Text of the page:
The house proved more durable than expected when the original plan for a one-day demolition in late 1967 turned into a long two-week project. The building had to be hack-sawed piece by piece according to Hench and parts crushed with wrapped chains into removable pieces when the wrecking ball kept bouncing off the sides of the house.
Even then, a few support pylons and the base were left in place, along with much of the garden with its pools, waterfalls, angular walkways and sandstone boulders.
For a House of the Future, one interesting omission was handicap access, the same thing that plagued boarding the monorail at the Contemporary Resort Hotel for decades. Monsanto had no plans to build or sell these houses, but merely to supply the materials.
The area was transformed into a beautiful Alpine Garden (so named because it was in the shadow of the Matterhorn) and later, in 1996, became Triton's Garden as the home for Ariel, and in 2008, became Tinker Bell's home of Pixie Hollow.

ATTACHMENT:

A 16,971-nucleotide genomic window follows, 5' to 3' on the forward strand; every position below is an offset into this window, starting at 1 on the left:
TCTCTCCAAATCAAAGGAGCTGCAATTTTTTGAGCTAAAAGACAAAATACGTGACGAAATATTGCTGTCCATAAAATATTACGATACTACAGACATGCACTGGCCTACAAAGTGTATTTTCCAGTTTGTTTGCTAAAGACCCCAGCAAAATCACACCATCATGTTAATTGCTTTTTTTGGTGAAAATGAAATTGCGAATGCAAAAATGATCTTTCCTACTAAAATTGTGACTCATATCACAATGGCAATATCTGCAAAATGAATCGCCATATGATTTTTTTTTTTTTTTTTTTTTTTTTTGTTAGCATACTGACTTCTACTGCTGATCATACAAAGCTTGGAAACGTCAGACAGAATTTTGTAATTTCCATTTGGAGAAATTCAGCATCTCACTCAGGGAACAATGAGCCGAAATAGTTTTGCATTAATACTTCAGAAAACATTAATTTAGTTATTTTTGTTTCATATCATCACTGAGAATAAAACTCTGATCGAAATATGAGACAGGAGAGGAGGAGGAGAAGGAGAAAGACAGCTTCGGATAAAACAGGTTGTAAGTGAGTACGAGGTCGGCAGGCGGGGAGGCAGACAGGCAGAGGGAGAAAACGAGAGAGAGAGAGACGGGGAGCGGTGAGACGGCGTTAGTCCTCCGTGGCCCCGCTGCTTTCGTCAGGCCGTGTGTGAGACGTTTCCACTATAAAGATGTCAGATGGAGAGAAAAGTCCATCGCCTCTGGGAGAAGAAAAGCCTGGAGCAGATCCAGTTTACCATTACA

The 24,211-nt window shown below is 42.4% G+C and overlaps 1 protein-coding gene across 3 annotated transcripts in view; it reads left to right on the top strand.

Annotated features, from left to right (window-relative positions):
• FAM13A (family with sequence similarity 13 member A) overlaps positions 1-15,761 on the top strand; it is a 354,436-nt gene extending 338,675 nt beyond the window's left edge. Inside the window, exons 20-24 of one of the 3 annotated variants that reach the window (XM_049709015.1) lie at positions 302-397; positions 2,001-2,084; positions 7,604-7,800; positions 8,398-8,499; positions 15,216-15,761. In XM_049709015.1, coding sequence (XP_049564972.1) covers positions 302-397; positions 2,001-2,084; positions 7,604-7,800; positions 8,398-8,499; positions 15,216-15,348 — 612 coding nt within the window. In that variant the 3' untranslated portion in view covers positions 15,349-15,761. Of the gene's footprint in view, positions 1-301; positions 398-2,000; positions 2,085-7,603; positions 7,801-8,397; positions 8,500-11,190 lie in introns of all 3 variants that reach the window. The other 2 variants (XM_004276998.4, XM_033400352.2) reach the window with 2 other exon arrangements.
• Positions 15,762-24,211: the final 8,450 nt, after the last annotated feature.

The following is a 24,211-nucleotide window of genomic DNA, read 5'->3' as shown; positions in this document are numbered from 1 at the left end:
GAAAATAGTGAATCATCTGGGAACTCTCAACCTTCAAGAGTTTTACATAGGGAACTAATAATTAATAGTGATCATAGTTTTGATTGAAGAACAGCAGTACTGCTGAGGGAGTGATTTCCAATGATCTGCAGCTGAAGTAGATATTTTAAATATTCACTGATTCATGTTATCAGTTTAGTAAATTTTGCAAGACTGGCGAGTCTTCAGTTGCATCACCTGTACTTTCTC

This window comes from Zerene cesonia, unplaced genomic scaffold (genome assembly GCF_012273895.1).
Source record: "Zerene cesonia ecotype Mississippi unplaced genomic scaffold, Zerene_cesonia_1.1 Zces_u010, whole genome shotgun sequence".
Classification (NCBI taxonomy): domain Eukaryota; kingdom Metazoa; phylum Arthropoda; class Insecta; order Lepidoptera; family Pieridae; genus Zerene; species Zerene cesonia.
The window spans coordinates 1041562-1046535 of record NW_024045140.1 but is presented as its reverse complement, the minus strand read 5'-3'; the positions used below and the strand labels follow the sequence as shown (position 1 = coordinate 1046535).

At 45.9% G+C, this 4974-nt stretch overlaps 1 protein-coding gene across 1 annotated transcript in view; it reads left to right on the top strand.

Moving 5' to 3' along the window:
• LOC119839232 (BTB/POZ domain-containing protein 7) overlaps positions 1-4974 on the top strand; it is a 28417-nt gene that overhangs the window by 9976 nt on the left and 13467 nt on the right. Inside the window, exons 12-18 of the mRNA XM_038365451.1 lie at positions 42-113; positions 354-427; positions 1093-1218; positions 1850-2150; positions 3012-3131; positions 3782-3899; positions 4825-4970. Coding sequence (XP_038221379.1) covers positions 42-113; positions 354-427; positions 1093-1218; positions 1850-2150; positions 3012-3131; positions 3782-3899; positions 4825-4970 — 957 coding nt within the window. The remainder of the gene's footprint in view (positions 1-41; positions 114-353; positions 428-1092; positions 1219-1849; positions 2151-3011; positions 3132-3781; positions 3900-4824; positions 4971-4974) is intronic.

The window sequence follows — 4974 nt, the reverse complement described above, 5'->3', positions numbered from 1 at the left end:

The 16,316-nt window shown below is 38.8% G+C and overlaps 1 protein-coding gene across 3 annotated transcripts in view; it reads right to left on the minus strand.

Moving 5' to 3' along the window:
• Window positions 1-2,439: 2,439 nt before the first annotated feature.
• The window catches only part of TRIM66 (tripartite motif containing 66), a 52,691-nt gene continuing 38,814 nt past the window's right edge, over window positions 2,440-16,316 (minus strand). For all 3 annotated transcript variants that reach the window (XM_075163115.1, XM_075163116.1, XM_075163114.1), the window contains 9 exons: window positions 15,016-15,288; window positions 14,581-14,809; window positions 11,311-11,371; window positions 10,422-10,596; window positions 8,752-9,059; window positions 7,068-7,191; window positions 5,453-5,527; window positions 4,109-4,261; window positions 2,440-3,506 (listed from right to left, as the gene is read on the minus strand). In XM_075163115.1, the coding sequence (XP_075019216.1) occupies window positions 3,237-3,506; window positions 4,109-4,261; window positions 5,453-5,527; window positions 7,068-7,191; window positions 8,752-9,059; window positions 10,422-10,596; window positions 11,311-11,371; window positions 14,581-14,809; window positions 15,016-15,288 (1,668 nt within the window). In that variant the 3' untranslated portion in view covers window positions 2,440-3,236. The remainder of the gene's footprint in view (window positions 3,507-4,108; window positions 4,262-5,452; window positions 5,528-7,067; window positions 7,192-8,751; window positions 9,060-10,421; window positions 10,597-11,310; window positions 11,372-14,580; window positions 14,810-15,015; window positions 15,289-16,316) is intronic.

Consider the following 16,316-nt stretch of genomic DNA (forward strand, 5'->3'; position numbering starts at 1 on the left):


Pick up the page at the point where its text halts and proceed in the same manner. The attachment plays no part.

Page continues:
The Autopia attraction in Tomorrowland was instantly popular, resulting in Walt opening the similar Junior Autopia in Fantasyland in 1956 to try to handle the demand.
To accommodate younger children, the seats were higher, had extended gas pedals, and a guide track, but other than those modifications and a shorter track layout, it was basically the same experience.
Also in Fantasyland, near the Storybook Land Canal Boats in 1957, Walt introduced the Midget Autopia for the smallest of Disneyland's guests who might not be able to steer or operate the gas pedal. Today, the word "midget" is avoided, but in 1957 it just meant "small".
In a 1956 memo, Walt had proposed the creation of a Mousekatopia area in Disneyland devoted to the youngest children that would include a helicopter ride, boat ride and a car ride. He later changed his mind about that expansion because the rides would separate families, but he did go ahead with the smaller Autopia because the demand was so great.
Unlike other Disneyland attractions, no adults were allowed on the Midget Autopia. It was more like a cartoon experience than a miniaturized driving opportunity for two people. It was an off-the-shelf amusement park ride that was purchased and enhanced by Arrow Development. The cars included headlights from a '56 Pontiac and hood ornaments from a '57 Chevrolet.